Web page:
Of the seven acequia irrigation systems constructed during the height of San Antonio’s Spanish colonial period, five were built for the benefit of the Franciscan missions and their indigenous residents: San Antonio de Valero, Nuestra Señora de la Purísima Concepción de Acuña, San José y San Miguel de Aguayo, San Juan Capistrano, and San Francisco de la Espada. In addition to the five mission acequias, other diversions from the Río de San Antonio and San Pedro Creek were constructed for civilian use within the municipality of San Fernando de Béxar, founded in 1731, now San Antonio: the San Pedro Acequia and the Upper Labor Acequia. Here we focus on these two acequias within San Fernando de Béxar, the first chartered town in Texas, and before that, a northern provincial capital from 1773 to 1824 under Spanish rule. Photographs of the few exposed and uncovered fragments at preserved sites are also included. An appendix at the end includes the 1776-1778 land grants issued by Spanish Governor Barón de Ripperdá for settlers on the Upper Labor.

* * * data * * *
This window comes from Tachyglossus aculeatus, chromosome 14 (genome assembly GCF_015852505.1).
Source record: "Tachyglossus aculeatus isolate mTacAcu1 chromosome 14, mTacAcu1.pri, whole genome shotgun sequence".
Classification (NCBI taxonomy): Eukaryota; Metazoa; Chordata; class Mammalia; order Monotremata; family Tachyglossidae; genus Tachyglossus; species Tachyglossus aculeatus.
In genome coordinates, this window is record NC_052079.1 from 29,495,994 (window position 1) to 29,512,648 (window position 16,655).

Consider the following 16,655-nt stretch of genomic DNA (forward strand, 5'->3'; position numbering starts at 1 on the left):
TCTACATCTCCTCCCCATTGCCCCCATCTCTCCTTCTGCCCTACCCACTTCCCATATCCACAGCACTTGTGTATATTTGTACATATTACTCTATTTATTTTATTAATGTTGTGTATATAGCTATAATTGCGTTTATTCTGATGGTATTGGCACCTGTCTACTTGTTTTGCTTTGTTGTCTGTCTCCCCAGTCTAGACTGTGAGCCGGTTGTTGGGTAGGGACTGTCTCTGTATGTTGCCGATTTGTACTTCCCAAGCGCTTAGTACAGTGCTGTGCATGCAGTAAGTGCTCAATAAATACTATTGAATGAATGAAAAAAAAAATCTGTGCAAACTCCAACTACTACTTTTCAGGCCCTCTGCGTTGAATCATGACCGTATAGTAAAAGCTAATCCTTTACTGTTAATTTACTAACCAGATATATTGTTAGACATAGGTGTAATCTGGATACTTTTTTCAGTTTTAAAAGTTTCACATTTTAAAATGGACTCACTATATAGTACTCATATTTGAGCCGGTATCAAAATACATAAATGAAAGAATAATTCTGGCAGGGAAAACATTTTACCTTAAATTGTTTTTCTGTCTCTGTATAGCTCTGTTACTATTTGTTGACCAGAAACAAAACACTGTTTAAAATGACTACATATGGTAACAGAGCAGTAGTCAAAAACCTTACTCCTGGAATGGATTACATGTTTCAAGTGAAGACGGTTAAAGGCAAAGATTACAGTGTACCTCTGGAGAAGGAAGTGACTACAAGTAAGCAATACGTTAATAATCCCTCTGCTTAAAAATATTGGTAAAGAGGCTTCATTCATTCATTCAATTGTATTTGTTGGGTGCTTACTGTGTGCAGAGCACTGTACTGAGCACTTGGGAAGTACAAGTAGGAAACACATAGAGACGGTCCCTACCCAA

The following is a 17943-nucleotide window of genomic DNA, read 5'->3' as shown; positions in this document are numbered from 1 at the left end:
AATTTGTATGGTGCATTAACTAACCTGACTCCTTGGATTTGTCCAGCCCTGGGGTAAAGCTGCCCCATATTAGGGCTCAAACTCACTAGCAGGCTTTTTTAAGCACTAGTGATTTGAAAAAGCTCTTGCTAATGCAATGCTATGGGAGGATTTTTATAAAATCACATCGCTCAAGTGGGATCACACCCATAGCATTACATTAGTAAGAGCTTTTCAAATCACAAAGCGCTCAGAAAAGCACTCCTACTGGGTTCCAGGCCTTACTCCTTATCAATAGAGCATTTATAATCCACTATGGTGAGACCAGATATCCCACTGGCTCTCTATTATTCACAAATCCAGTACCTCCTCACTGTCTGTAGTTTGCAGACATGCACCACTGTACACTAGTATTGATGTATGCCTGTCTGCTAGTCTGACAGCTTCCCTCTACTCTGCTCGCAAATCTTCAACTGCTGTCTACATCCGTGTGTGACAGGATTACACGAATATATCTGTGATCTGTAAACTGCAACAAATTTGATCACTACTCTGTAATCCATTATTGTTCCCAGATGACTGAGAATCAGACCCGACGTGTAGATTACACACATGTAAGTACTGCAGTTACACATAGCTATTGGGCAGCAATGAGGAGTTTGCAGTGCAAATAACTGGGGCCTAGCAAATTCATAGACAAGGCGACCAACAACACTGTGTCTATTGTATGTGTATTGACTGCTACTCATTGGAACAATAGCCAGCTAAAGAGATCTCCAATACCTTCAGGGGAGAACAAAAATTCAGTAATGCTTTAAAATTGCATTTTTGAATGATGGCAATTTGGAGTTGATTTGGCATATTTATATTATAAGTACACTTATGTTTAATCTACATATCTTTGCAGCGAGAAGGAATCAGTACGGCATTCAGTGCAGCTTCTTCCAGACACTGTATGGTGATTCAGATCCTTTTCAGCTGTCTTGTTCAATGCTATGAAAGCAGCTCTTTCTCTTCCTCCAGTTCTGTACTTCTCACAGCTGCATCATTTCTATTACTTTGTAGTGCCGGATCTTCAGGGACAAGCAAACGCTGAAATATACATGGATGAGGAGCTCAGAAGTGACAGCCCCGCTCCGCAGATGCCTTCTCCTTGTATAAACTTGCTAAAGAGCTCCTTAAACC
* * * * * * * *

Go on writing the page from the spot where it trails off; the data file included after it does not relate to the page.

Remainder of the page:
Rivera, José A. Ph.D. "The Municipal Acequias of San Fernando de Béxar: A Working Paper." (2023). https://digitalrepository.unm.edu/arch_fsp/10